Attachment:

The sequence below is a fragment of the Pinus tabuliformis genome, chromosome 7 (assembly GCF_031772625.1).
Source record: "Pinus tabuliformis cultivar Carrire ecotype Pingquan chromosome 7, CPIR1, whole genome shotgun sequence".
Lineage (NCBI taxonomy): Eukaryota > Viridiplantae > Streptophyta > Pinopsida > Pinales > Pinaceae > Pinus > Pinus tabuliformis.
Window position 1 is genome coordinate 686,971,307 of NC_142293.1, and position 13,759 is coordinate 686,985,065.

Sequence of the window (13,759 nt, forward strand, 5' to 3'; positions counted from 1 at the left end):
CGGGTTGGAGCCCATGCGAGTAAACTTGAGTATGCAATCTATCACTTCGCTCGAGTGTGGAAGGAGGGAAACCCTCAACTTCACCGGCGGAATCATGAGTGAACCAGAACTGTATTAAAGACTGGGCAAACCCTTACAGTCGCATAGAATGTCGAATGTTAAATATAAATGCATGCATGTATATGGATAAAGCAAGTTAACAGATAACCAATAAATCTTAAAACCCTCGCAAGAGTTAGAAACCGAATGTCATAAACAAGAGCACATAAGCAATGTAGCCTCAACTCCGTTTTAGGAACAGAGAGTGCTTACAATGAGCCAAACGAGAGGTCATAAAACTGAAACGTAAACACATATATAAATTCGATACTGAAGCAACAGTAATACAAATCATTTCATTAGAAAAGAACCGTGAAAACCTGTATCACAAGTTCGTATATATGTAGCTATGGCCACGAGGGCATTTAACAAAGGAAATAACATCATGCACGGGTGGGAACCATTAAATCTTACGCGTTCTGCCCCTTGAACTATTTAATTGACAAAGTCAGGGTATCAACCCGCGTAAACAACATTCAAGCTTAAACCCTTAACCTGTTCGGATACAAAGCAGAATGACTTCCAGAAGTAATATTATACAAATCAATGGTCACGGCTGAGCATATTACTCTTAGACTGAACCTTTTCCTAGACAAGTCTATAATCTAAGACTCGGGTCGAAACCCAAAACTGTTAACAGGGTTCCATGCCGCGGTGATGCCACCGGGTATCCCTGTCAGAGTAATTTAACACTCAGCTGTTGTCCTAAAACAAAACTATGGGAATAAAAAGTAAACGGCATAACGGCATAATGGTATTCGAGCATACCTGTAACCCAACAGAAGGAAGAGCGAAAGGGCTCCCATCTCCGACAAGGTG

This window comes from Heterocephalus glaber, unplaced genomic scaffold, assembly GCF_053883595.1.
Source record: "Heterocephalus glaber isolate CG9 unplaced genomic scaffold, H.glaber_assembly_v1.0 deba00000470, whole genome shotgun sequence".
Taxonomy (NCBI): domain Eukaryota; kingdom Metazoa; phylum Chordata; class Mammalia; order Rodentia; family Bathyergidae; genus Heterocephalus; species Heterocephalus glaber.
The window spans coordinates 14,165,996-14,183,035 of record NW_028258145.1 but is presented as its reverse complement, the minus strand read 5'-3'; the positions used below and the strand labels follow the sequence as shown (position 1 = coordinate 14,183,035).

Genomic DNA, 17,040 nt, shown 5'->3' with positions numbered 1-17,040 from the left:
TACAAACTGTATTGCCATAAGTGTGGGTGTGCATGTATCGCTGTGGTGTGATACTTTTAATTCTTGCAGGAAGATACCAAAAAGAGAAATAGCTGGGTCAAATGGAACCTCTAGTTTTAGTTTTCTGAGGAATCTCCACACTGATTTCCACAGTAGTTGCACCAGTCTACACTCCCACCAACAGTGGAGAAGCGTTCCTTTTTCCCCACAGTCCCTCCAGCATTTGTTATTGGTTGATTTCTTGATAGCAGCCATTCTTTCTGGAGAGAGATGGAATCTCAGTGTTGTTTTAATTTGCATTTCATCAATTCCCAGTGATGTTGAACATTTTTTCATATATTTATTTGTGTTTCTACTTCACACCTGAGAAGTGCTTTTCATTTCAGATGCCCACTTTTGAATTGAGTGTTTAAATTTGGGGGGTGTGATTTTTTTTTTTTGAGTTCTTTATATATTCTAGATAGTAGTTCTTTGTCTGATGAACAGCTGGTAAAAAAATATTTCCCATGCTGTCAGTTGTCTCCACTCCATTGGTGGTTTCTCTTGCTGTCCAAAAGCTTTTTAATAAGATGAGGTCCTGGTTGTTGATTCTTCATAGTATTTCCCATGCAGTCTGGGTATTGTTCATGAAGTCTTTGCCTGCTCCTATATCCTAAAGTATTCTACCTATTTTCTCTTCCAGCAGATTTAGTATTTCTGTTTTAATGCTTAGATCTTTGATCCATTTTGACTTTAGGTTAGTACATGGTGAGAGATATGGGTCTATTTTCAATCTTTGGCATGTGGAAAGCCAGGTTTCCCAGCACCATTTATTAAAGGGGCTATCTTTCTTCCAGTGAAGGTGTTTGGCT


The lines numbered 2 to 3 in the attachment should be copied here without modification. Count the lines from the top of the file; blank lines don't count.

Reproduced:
Source record: "Pinus tabuliformis cultivar Carrire ecotype Pingquan chromosome 7, CPIR1, whole genome shotgun sequence".
Lineage (NCBI taxonomy): Eukaryota > Viridiplantae > Streptophyta > Pinopsida > Pinales > Pinaceae > Pinus > Pinus tabuliformis.